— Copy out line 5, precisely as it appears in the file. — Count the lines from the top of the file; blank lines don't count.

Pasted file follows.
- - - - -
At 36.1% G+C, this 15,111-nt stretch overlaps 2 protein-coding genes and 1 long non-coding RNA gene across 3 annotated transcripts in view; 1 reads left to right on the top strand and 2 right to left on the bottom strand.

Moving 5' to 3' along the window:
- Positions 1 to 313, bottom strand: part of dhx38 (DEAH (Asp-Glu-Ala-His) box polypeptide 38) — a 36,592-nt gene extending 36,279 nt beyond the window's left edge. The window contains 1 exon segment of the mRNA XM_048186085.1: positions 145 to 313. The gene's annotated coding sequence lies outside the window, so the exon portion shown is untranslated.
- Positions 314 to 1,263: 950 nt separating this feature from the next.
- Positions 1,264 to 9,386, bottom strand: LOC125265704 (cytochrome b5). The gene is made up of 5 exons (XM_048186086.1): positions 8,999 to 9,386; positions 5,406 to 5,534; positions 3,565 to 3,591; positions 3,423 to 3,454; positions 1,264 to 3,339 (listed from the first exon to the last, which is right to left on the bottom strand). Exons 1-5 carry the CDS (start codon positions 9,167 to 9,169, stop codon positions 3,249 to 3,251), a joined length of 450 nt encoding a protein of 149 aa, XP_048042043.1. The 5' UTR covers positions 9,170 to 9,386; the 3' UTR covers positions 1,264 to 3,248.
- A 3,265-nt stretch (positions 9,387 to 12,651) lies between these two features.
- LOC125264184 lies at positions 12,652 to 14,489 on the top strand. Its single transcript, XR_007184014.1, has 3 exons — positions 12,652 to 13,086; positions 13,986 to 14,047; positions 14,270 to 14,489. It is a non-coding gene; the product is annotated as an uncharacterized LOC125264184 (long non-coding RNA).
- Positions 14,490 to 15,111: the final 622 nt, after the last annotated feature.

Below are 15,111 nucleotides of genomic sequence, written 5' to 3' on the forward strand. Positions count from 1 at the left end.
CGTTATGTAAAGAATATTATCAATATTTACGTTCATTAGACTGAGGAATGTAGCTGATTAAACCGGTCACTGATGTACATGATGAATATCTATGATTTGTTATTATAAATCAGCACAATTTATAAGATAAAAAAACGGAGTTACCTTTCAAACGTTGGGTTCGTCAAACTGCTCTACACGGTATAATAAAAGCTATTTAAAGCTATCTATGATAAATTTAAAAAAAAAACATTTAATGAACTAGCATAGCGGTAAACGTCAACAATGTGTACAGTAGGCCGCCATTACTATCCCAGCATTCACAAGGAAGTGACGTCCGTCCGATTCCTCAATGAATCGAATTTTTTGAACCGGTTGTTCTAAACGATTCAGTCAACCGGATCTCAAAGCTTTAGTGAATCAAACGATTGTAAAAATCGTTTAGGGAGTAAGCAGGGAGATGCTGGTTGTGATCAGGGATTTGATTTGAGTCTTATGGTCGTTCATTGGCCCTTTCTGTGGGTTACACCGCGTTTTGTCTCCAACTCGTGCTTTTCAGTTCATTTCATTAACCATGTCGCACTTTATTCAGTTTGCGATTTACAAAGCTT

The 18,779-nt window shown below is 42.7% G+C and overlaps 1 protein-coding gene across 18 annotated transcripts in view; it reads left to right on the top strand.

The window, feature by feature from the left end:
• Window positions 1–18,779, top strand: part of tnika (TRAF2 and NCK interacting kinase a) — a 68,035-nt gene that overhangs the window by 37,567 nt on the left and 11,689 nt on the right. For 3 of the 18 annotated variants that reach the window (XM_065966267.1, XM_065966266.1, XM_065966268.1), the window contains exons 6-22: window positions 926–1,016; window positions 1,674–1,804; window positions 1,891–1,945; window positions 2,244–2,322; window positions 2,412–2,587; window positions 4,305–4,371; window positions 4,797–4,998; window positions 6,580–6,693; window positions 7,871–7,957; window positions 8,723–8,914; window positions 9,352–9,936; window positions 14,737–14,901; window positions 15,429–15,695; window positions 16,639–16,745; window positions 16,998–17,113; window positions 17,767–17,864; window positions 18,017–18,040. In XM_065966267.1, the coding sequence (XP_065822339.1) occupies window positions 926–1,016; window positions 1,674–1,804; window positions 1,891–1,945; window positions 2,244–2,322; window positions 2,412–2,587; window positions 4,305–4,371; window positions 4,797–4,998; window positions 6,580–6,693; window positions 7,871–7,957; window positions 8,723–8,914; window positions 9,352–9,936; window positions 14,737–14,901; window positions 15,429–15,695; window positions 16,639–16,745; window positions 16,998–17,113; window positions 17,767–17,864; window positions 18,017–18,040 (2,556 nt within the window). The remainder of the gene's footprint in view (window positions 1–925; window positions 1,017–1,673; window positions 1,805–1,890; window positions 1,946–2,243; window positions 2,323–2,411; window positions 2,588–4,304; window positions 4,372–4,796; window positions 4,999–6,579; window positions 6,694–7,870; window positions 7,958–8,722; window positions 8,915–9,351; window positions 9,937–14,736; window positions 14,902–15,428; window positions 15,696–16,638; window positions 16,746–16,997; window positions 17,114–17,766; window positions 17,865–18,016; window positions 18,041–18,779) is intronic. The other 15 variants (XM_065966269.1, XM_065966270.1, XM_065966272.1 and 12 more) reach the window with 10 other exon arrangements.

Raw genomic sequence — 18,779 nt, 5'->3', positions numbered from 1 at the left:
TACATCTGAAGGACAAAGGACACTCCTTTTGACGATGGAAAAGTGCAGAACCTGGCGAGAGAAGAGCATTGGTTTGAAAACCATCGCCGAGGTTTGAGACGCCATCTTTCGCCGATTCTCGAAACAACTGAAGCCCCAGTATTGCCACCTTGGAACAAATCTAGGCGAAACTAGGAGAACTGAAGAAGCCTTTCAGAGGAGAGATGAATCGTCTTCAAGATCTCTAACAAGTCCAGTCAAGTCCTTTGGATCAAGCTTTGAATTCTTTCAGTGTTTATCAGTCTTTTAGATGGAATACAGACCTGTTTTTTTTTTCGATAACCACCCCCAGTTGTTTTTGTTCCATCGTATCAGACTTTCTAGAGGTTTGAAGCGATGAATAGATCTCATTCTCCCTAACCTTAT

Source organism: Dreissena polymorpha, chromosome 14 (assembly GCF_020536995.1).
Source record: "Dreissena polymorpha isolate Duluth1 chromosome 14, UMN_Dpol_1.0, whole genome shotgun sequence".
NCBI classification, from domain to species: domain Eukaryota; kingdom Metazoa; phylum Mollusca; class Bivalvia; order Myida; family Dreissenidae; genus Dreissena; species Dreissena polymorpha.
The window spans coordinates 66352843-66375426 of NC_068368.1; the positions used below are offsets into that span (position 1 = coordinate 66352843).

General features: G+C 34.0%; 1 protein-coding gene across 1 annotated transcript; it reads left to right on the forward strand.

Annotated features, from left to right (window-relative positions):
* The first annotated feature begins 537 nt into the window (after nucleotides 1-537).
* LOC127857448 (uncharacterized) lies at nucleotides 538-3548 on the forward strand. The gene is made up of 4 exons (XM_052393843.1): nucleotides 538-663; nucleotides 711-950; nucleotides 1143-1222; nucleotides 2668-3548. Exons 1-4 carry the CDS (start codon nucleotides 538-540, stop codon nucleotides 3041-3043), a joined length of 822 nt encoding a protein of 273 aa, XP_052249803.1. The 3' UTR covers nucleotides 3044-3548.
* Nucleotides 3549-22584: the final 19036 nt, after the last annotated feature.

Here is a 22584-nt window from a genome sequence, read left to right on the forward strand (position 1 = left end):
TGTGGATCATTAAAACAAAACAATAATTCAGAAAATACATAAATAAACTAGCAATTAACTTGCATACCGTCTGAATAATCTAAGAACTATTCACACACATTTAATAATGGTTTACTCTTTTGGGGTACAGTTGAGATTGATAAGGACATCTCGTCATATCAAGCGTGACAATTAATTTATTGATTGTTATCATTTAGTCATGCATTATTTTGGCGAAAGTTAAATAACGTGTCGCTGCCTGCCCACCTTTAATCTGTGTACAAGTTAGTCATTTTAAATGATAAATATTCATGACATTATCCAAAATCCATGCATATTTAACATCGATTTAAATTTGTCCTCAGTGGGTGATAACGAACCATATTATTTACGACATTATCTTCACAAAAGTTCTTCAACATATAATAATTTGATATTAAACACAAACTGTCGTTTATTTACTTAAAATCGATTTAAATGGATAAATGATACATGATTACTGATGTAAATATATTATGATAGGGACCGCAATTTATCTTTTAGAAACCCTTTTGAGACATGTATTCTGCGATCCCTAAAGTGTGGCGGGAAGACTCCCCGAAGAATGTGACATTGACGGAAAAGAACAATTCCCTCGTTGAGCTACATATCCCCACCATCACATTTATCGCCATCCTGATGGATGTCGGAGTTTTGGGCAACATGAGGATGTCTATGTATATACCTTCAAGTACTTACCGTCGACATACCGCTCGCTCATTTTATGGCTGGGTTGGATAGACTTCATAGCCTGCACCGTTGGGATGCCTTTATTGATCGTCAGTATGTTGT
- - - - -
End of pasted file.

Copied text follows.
- Positions 1,264 to 9,386, bottom strand: LOC125265704 (cytochrome b5). The gene is made up of 5 exons (XM_048186086.1): positions 8,999 to 9,386; positions 5,406 to 5,534; positions 3,565 to 3,591; positions 3,423 to 3,454; positions 1,264 to 3,339 (listed from the first exon to the last, which is right to left on the bottom strand). Exons 1-5 carry the CDS (start codon positions 9,167 to 9,169, stop codon positions 3,249 to 3,251), a joined length of 450 nt encoding a protein of 149 aa, XP_048042043.1. The 5' UTR covers positions 9,170 to 9,386; the 3' UTR covers positions 1,264 to 3,248.